At this point, Smith “continued to wait and watch her husband whose condition was deteriorating before her eyes,” the complaint says.
Typically, it takes about seven minutes for EMS units to arrive on scene after a 911 call, according to a report published in the National Library of Medicine in July 2017. In rural areas the average response time increases to over 14 minutes.
A fire truck arrives to Smith’s house and she learns the ‘truth’
Twenty-five minutes after Smith first called 911, firefighters from the City of Jesup Fire Department arrived in a fire truck, according to the complaint.
The firefighters didn’t know her husband needed oxygen, didn’t have oxygen to give him, were unable to provide him with medical help and said their truck wasn’t equipped to transport him to the hospital, the complaint says.
Then, one firefighter exclaimed “an ambulance is not coming!” and told Smith to drive her husband to the emergency room, according to the complaint.
Smith rushed over to her husband, helped him from his chair to the car with two firefighters and drove him to the hospital, the complaint says.
“At least the firefighters arrived and told (Smith) the truth: there was never an ambulance coming to help her,” the complaint, which accuses the dispatchers of lying to her, argues.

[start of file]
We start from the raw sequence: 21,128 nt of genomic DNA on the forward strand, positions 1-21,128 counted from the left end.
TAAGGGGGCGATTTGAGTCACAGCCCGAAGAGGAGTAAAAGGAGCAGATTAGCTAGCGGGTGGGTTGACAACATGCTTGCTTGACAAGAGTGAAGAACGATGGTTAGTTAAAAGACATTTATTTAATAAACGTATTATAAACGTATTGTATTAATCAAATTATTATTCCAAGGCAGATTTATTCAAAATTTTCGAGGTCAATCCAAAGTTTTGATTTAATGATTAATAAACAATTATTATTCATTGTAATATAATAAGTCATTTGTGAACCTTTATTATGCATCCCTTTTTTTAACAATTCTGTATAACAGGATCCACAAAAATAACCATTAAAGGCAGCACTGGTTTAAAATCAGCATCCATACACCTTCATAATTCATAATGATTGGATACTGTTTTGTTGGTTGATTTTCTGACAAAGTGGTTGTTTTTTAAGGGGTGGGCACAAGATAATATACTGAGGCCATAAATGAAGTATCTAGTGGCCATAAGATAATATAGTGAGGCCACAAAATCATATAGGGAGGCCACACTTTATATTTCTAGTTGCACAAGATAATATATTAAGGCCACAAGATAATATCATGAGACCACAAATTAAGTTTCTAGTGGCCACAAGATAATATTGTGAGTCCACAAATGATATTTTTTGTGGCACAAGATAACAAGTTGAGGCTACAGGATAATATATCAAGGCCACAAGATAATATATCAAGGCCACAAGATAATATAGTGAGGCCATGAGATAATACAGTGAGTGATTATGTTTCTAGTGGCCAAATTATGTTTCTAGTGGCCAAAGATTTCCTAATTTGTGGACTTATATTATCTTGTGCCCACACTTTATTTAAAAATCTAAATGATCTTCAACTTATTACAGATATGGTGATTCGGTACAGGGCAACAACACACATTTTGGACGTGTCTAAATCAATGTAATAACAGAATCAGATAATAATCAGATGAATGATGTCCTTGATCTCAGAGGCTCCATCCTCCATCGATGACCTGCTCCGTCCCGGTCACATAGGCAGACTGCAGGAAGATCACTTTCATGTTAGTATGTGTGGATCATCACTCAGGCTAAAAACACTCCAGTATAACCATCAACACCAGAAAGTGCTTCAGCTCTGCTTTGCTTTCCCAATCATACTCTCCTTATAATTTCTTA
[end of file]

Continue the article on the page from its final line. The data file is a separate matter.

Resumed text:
Her husband dies a few days later
Hugh Max Smith was admitted to the hospital at 11 p.m. and went into cardiac arrest from a lack of oxygen when his heart stopped, according to the complaint.
Doctors and nurses restarted his heart and his oxygen levels rose to 95 — but he never awoke, the complaint says.
Doctors learned the lack of oxygen caused him to have an anoxic brain injury and he was put on life support and taken to the Mayo Clinic by air on April 15, 2021, the complaint says.
There, doctors said his brain function “would not return and recommended discontinuation of life support,” according to the complaint.
Hugh Max Smith died on April 19, 2021, due to anoxic brain injury, cardiac arrest and systolic heart failure, the complaint says.
Smith is suing on several counts over his death, including negligence, and demands a trial by jury with her lawsuit. She’s seeking an unspecified amount of damages.